There’s a hawthorne flavour one for slimming.
Obviously, collagen and slimming are two sure-kill words for selling products to women. These were less than NT20 each anyway, which made for a legit excuse to buy more.
It was only later in the car, after we recovered from our momentary shopping craze, that it occurred to us that we’ve never heard of this dubious sea bird nest. So I did a quick google for it and found out that it is a type of seaweed that has ten times the amount of collagen in bird nest.
Honestly, I had the urge to turn back to get more.
It was a pity that I didn’t manage to find these anywhere else throughout my trip in Taiwan. These made for great, practical souvenirs for family and friends and there was only the ginger tea one on sale in Jiufen.
Here’s a photo of how the Chrysanthemum cube looks like when dissolving:
You can see bits of the chrysanthemum flower even!
Just opposite the shop was a makeshift fruit stall. The stall owners convinced us to buy this hybrid of apples and bananas which looked just like a banana with red skin. Didn’t get a photo of that but it tasted like an unripe banana with apple-ish tinge. Despite the novelty, we didn’t find the taste fantastic.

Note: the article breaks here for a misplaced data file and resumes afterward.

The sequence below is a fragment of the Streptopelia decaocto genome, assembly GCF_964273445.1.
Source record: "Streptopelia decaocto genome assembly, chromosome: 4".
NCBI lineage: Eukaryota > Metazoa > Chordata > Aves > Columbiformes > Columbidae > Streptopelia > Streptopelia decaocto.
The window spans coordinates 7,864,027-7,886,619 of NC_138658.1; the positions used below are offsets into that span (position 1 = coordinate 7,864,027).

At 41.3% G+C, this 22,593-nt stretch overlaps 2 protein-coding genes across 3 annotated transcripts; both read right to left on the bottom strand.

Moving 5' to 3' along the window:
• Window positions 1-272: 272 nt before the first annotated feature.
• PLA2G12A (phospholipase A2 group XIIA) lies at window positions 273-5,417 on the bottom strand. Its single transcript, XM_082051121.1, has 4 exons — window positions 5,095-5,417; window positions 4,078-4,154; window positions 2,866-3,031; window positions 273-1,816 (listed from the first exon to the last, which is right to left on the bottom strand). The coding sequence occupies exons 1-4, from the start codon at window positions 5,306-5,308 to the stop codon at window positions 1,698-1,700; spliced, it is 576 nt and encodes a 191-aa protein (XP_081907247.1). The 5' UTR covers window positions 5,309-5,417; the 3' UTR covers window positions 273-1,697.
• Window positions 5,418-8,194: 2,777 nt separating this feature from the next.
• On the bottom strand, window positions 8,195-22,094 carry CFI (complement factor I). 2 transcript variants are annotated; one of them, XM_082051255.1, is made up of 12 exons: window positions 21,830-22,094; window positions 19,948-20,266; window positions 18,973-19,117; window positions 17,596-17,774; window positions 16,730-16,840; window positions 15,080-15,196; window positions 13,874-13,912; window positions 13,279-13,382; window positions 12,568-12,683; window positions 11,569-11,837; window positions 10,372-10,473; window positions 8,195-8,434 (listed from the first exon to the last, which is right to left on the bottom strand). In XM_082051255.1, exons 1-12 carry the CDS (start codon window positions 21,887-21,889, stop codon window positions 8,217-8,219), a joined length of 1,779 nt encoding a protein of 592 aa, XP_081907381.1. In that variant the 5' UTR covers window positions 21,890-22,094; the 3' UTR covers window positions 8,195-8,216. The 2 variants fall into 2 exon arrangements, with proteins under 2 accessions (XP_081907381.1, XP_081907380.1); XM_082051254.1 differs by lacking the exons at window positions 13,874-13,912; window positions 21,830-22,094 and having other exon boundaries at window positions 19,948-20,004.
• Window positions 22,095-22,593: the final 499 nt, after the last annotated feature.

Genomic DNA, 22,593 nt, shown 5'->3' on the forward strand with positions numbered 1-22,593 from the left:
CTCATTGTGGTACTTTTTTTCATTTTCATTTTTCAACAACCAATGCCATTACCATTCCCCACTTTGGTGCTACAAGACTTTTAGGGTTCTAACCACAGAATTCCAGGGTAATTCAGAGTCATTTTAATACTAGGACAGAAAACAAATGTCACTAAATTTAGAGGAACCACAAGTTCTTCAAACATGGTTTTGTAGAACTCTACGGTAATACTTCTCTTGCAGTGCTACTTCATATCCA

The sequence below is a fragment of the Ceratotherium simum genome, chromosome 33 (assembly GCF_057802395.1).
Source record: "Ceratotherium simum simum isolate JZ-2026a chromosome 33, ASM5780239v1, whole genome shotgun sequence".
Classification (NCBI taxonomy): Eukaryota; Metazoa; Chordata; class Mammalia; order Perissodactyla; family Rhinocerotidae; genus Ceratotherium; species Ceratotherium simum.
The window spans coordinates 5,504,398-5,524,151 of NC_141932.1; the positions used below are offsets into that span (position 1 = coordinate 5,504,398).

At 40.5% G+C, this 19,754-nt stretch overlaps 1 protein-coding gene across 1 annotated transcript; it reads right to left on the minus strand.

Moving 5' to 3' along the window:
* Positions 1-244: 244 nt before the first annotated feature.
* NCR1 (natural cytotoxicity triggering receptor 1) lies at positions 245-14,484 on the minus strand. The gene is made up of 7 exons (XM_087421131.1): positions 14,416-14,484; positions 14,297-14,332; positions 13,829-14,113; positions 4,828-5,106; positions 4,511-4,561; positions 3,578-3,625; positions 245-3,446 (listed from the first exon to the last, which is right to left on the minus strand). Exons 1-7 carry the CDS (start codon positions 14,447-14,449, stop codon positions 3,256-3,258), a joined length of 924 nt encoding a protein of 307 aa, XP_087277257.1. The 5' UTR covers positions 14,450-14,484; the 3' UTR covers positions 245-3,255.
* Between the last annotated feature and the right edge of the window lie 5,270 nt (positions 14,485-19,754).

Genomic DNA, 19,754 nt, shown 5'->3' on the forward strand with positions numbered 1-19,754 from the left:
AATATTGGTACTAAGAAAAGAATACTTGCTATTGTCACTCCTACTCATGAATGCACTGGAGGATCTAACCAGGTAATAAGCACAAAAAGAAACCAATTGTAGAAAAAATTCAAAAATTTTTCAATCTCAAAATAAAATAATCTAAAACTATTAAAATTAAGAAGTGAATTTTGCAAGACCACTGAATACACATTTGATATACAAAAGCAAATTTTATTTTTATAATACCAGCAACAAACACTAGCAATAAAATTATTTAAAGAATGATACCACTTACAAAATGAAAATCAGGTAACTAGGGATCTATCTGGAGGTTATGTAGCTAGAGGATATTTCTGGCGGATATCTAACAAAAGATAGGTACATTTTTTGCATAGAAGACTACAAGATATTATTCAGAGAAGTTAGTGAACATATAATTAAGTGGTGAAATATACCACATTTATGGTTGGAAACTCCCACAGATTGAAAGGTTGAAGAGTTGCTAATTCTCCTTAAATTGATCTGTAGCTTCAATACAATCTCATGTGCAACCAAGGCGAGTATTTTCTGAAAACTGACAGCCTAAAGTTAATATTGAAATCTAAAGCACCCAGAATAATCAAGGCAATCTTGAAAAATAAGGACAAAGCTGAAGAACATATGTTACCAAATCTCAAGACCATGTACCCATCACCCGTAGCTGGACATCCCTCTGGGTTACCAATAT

But they also gave us some fresh passion fruit to eat which I thought was amaaazing!
I’ve had my fair share of passion fruit flavoured drinks but I’ve never ate an actual passion fruit before. It was so refreshing!
Wen Wu Temple
From Ito Thao, Mr Lu drove us to Wenwu temple (文武廟) just a few minutes down the road. Awed by the majestic facade, we got down to view the temple.
As you might have already realised, we are not a fan of steps. But it would have been lame to not go into the temple, so we climbed up anyway.
And we’re glad we did.
The view was breathtaking.
The interior was equally majestic but it was horded by tour groups.
We walked around the temple a bit and scurried off after getting some souvenirs.
Next stop: Lavender Cottage at Xinshe!
A consequence of not doing proper research of Sun Moon Lake was that we missed out on quite a fair bit of places to visit, most notably the various trails in the area. Reading the travelogues of others online made me realised that we probably only touched a teeny bit of the place and I definitely want to visit the place again in the future.
You got to spend at least a full day at Sun Moon Lake!
Miss out on the previous posts? Here’s the link to Day 2 in Cingjing.
- Ferry information at Sun Moon Lake
- 2D Itinerary at Sun Moon Lake by Foodie Baker
- Doris Home, a suggested accommodation at Sun Moon Lake by Mitsueki
- Getting to Sun Moon Lake from Taichung by public transport by Magic Travel Blog
- Getting to Sun Moon Lake from Cingjing by public transport by Alec Travel Guide